So what happened? Where does it leave me and my allies? I have been doing a lot of reading much of which I have bookmarked on my diigo feed, tagged GE2019. I wanted to write something deep, insightful and original, but others got there first. The result has two highlights, the loss of seats in the East Midands, North East, East Coast, primarily leave seats, primarily seats that have voted Labour forever but secondly an overall loss of votes to “Remain” parties. Labour’s so-called Lexiters were quick out the gate blaming Labour’s promise for a second referendum as the core cause of the loss of these seats. Reality requires a deeper look; it also requires the recognition that some of those seats will have been lost because remain supporting labour voters chose to vote elsewhere. Would the result have been better or worse if we had not promised the second referendum? How many of these seats did we lose by less than the Green/LibDem vote? How many of the seats in the Leave voting majorities that we held, might we have lost if remain supporters had been less committed to us? It could have been worse! For a more detailed insight I need to wait for the Electoral Commission spreadsheet. I say more below/overleaf … 

Labour had been losing presumably Remain support since May 2019 when the NEC decided to campaign in the European elections on, an “I don’t know what” position. It’s the problem with the leadership position, it was clearly anti-Tory deal but too many surrounding the Leadership either wanted to leave on any undefined terms and were not prepared to offer a “final say” choice to the people who issued the mandate. In the European elections, Labour lost four times more votes to remain parties than to the Lexit parties a vote share we never recovered. The chart below shows Labour’s loss of poll share over the year.

Labour’s move to where they were, was too slow and too grudging; its opponents legitimised voting Tory by making the issue existential. It certainly doesn’t make the idea of an election rather than a referendum look too smart and Labour’s Lexiters need to say what terms of departure were acceptable or unacceptable. (We now need to address the aftermath of agreeing the Withdrawal Agreement’s citizenship clauses which we must oppose.)

The facts suggest it wasn’t just Brexit that caused these losses. DataPraxis published their analysis in a report called Tory Landslide, Progressives split and present evidence that the key causes were Jeremy Corbyn, although this can be difficult to unwind from Brexit, that this time the manifesto didn’t cut through, there remain those for whom Brexit was the key issue and these sit on both sides of the remain/leave debate. Labour fell into the trap that “soft brexit” satisfied neither side of a split society. Corbyn and Labour were no longer the insurgent.

It should be noted, often around the other two issues, that Tory remainers stayed with the Tories despite the extreme terms of departure being offered by the Tories.

The loss of the Leaver’s loyalty has been a long time coming and is documented by Phil Burton Cartledge, in his blog article “The working class politics of Brexit“, and by much of Paul Mason’s writings, but most recently in “AFTER CORBYNISM, WHERE NEXT FOR LABOUR?“. The working class fantasised of by the Labour Party no longer exists, and much of what it’s become is no longer loyal to Labour, nor can be won via an economic offering. In 2017, the manifesto was key in winning votes to Labour; this time it was not believed. Too much was added as an afterthought, if rectifying WASPI injustice, free railway travel and free broadband were so important, why weren’t they in the initial launch. For too many, it became seen to be unaffordable, the message against anti-austerity was lost as were other crucial parts of the promise although Mason argues, much of the “traditional working class” are no longer listening to these i.e. economic promises.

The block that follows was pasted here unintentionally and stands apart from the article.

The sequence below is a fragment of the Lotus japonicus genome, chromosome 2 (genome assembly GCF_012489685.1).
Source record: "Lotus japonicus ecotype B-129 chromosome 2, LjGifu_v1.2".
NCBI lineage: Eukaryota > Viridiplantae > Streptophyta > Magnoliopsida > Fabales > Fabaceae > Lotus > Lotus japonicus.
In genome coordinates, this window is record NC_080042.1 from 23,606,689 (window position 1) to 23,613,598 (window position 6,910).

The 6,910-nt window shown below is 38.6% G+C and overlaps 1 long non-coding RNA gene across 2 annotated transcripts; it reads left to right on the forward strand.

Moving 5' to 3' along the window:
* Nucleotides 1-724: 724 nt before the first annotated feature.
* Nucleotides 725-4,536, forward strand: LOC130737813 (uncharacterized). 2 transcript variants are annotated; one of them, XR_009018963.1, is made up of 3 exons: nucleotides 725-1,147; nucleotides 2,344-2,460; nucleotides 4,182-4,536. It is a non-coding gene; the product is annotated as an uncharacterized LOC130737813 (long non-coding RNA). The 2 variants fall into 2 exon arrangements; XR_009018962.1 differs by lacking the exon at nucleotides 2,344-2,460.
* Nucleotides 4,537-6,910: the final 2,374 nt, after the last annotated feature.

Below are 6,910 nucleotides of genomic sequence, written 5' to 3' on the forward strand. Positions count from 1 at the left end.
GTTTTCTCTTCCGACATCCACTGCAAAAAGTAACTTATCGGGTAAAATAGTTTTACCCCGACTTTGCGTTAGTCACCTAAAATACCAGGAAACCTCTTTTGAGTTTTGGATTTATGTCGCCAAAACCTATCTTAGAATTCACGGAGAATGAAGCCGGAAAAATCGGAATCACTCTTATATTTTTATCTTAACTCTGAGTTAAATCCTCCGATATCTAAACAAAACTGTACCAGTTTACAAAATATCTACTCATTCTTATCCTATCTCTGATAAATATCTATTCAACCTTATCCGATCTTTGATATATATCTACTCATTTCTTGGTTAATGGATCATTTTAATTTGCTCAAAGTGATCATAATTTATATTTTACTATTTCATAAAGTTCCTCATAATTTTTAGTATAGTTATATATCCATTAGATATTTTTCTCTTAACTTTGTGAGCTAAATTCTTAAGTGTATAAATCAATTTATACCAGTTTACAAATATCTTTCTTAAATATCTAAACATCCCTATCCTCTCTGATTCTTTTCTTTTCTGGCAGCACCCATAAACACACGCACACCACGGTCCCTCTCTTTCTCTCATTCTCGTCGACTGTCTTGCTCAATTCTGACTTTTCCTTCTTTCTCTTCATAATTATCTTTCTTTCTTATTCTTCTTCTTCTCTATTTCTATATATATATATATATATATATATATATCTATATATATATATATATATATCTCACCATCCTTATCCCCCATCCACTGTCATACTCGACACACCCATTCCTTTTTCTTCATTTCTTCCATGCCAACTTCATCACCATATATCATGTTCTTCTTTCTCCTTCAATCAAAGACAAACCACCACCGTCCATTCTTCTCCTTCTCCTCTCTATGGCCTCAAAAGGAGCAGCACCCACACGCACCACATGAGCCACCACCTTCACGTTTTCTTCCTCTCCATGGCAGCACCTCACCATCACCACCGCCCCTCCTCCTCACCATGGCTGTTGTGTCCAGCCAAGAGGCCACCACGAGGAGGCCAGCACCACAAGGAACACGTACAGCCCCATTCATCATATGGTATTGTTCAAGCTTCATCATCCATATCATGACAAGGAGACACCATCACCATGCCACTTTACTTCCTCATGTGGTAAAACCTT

These three factors suggest to me that 2017 was the anomaly.

Another factor to be considered was Labour’s organisation and campaigning. The seat prioritisation was plainly wrong, polling data was ignored, the data in many of these seats/constituencies was dreadful because they hadn’t been worked and their membership as a proportion of vote is also low; Labour’s famed ½ million members didn’t and don’t reach to these places. We have been losing members since 2017 yet ignoring this. We must recognise that one of the reasons that people are leaving and those that stay have stopped listening to the “Left” is because the Left’s political culture is so unattractive.

In summary,

  1. The second referendum promise did not lose this election for Labour; without it, we’d have done worse in the North as well as in the Cities.
  2. The collapse of Labour’s votes has been decades in the making; 2017 was the anomaly.
  3. Labour lost more votes to remain parties than they did to the Tories
  4. The manifesto’s vote winning power was dissipated by late promises and failed to cut through; it was a disincentive this time.
  5. Corbyn lost us votes, much of it due to his personal history and some of it a failure to take sides on the Brexit debate.
What happened?
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3 thoughts on “What happened?

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